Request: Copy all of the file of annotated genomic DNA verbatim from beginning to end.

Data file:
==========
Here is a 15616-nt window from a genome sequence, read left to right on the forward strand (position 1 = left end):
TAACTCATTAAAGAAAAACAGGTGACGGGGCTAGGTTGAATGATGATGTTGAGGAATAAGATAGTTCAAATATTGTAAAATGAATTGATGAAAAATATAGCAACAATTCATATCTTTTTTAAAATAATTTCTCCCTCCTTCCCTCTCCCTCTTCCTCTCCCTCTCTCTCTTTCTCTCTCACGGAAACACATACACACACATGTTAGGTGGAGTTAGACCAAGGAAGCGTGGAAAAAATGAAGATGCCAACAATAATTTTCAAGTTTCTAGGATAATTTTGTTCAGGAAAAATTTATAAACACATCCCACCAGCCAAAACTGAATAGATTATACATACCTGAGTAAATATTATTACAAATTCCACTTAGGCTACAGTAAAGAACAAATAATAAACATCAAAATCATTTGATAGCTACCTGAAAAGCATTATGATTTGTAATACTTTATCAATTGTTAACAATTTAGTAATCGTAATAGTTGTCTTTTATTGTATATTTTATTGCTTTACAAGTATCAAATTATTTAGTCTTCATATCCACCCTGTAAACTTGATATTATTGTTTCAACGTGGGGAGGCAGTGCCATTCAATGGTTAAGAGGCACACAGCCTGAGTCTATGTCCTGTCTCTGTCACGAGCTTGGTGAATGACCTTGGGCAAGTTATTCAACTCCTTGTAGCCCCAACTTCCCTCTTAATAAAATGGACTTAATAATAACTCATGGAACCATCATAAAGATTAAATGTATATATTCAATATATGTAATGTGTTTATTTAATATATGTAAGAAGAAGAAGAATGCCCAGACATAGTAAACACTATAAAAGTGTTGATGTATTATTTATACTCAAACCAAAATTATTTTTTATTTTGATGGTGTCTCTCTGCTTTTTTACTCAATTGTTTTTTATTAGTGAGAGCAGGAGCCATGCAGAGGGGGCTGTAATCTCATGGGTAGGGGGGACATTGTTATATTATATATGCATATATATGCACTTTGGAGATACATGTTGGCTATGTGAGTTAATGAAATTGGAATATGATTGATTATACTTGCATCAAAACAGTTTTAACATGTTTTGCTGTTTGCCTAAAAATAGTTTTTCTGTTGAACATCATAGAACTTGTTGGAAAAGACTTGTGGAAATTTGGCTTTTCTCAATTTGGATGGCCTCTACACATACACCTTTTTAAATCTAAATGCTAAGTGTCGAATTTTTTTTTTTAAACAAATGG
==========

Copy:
Here is a 15616-nt window from a genome sequence, read left to right on the forward strand (position 1 = left end):
TAACTCATTAAAGAAAAACAGGTGACGGGGCTAGGTTGAATGATGATGTTGAGGAATAAGATAGTTCAAATATTGTAAAATGAATTGATGAAAAATATAGCAACAATTCATATCTTTTTTAAAATAATTTCTCCCTCCTTCCCTCTCCCTCTTCCTCTCCCTCTCTCTCTTTCTCTCTCACGGAAACACATACACACACATGTTAGGTGGAGTTAGACCAAGGAAGCGTGGAAAAAATGAAGATGCCAACAATAATTTTCAAGTTTCTAGGATAATTTTGTTCAGGAAAAATTTATAAACACATCCCACCAGCCAAAACTGAATAGATTATACATACCTGAGTAAATATTATTACAAATTCCACTTAGGCTACAGTAAAGAACAAATAATAAACATCAAAATCATTTGATAGCTACCTGAAAAGCATTATGATTTGTAATACTTTATCAATTGTTAACAATTTAGTAATCGTAATAGTTGTCTTTTATTGTATATTTTATTGCTTTACAAGTATCAAATTATTTAGTCTTCATATCCACCCTGTAAACTTGATATTATTGTTTCAACGTGGGGAGGCAGTGCCATTCAATGGTTAAGAGGCACACAGCCTGAGTCTATGTCCTGTCTCTGTCACGAGCTTGGTGAATGACCTTGGGCAAGTTATTCAACTCCTTGTAGCCCCAACTTCCCTCTTAATAAAATGGACTTAATAATAACTCATGGAACCATCATAAAGATTAAATGTATATATTCAATATATGTAATGTGTTTATTTAATATATGTAAGAAGAAGAAGAATGCCCAGACATAGTAAACACTATAAAAGTGTTGATGTATTATTTATACTCAAACCAAAATTATTTTTTATTTTGATGGTGTCTCTCTGCTTTTTTACTCAATTGTTTTTTATTAGTGAGAGCAGGAGCCATGCAGAGGGGGCTGTAATCTCATGGGTAGGGGGGACATTGTTATATTATATATGCATATATATGCACTTTGGAGATACATGTTGGCTATGTGAGTTAATGAAATTGGAATATGATTGATTATACTTGCATCAAAACAGTTTTAACATGTTTTGCTGTTTGCCTAAAAATAGTTTTTCTGTTGAACATCATAGAACTTGTTGGAAAAGACTTGTGGAAATTTGGCTTTTCTCAATTTGGATGGCCTCTACACATACACCTTTTTAAATCTAAATGCTAAGTGTCGAATTTTTTTTTTTAAACAAATGG